Delighted to be part of this blog tour
Here are my thoughts about Unsettled Ground which I made my featured book of the month in March.
Middle-aged twins, Jeannie and Julius Seeder, live an isolated life, scraping out a meagre existence in their rural location, which is made so much worse by the sudden death of their mother. With their main support gone, Jeannie and Julius are left floundering in world which doesn't understand their naivety, or sense their total lack of awareness. Jeannie is the weaker of the twins and yet it is her powerful narrative which relates what happens to them when their world tumbles down around them, and when old secrets, so carefully hidden, threaten to destroy everything they rely on to survive.
Unsettled Ground is a disturbing read and whilst beautifully focused on what is happening in the present, there are hints back to a time when the twins were much younger and the story of a family tragedy which had far reaching effects on all their lives. The strength of the story lies with this author's uncanny ability to make the ordinary into something extraordinary and in creating Jeannie and Julius Seeder she gives us characters who are so engulfing that even when you move away from their story, you still wonder what is going to happen next for them.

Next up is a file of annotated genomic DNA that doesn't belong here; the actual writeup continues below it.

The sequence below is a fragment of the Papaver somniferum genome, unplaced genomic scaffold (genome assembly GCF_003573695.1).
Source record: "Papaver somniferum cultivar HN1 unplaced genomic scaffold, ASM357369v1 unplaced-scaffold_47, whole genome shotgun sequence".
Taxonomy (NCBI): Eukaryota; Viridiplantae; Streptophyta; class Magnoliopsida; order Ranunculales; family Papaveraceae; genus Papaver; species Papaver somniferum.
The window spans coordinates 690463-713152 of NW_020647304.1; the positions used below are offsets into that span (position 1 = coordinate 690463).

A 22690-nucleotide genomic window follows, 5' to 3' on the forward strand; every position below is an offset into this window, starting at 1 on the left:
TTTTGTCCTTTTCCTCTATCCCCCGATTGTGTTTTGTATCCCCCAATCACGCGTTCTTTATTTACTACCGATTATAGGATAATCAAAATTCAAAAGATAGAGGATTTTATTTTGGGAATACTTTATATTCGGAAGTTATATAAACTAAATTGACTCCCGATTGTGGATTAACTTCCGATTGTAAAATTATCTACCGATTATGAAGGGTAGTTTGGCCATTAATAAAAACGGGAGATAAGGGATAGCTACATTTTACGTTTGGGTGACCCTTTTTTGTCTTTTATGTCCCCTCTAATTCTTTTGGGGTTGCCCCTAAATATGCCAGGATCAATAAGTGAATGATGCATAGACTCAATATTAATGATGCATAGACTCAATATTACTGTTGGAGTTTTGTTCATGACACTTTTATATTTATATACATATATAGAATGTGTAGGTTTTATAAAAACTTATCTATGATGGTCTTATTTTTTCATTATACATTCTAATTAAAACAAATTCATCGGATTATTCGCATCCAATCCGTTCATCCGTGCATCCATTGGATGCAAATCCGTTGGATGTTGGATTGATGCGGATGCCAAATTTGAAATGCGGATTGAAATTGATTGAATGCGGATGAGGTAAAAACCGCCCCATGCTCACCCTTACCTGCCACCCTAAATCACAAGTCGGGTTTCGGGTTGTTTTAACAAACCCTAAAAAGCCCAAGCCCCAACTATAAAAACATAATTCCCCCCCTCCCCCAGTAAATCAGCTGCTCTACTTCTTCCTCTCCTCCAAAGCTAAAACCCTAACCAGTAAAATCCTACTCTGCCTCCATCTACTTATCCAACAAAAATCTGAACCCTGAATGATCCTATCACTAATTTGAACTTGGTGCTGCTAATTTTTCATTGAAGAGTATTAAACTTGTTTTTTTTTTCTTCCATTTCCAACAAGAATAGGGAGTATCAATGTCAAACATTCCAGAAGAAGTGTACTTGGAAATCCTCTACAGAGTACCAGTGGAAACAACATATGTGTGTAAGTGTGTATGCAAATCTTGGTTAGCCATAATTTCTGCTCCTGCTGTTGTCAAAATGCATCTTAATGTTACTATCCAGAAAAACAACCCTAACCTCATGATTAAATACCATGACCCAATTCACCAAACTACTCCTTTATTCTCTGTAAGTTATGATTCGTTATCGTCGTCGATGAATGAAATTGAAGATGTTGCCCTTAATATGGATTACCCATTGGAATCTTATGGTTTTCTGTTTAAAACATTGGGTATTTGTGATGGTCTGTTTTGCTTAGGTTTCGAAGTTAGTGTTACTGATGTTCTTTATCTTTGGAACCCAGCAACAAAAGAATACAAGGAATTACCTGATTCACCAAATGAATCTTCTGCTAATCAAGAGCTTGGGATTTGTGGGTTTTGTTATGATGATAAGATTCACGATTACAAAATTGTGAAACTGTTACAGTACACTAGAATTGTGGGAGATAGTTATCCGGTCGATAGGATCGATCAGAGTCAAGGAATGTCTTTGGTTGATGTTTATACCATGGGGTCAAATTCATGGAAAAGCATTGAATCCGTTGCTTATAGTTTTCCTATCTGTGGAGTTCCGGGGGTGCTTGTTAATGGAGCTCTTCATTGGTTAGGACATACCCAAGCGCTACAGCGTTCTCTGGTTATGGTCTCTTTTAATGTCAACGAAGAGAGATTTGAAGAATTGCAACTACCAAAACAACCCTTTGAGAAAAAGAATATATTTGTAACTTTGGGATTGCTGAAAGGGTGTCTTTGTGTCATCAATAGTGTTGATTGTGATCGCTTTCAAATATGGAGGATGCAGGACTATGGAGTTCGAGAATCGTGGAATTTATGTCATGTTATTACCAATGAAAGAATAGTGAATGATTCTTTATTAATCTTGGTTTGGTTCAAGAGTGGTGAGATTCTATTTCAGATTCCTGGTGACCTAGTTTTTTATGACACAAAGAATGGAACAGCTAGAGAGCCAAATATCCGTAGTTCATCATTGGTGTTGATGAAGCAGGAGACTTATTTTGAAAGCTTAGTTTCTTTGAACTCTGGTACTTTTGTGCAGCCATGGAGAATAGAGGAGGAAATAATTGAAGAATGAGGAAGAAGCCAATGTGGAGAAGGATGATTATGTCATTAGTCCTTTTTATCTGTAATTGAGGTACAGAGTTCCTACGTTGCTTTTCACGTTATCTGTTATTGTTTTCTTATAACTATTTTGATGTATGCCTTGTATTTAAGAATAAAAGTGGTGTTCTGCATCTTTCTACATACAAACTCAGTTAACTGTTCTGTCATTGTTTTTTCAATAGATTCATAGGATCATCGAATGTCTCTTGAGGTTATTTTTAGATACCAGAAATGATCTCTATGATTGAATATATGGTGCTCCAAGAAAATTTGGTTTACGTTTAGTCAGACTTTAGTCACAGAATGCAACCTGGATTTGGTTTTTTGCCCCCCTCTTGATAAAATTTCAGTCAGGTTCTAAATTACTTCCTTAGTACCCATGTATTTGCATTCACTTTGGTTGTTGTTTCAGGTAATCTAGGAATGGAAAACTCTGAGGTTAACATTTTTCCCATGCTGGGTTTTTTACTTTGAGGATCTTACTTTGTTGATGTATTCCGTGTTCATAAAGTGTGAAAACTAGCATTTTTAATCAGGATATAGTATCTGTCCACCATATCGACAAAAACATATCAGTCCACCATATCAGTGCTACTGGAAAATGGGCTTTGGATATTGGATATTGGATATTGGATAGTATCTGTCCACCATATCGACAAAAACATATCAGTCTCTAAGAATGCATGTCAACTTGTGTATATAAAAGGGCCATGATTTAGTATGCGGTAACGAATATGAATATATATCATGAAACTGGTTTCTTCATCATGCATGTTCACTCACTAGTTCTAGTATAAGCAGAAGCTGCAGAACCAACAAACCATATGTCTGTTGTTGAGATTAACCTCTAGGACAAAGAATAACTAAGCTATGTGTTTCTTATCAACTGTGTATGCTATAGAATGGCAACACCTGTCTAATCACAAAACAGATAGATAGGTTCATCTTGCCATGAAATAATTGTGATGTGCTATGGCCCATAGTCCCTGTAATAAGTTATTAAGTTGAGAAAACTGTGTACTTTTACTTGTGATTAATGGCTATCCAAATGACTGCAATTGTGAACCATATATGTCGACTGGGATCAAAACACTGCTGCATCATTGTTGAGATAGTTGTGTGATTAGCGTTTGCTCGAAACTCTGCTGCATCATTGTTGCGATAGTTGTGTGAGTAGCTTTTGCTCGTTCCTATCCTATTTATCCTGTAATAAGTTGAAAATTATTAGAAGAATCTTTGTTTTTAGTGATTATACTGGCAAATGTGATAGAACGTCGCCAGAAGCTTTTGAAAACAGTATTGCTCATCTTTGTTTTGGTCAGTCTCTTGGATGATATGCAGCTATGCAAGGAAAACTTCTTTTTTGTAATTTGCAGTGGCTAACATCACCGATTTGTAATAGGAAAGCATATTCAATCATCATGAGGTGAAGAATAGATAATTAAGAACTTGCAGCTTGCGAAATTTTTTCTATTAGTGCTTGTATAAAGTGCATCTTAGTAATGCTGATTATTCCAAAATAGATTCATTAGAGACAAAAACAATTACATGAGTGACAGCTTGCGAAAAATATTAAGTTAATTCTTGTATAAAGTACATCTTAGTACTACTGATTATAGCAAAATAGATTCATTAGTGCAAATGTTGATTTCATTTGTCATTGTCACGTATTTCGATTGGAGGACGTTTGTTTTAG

There's a deep underlying sadness to the story which is difficult to move away from, and the confining and secluded nature of Jeannie's life, in particular, makes for emotional reading. However, there is also hope in the twins' shared love of music, Jeannie's tender loving care of her garden, and in Julius's strength of character when courage is needed. My heart broke into so many pieces, that there were times when I had to stop reading in order to make a restorative cup of tea so I could gather my thoughts.
Unsettled Ground is a strong and forceful family drama which made me feel quite angry at the injustice of what happened to Jeannie and Julius in the aftermath of their mother's death, and yet there were also times when the story was so tenderly compassionate, and so beautifully observed, that it, quite simply, took my breath away.
Without doubt one of my Books of the Year in 2021.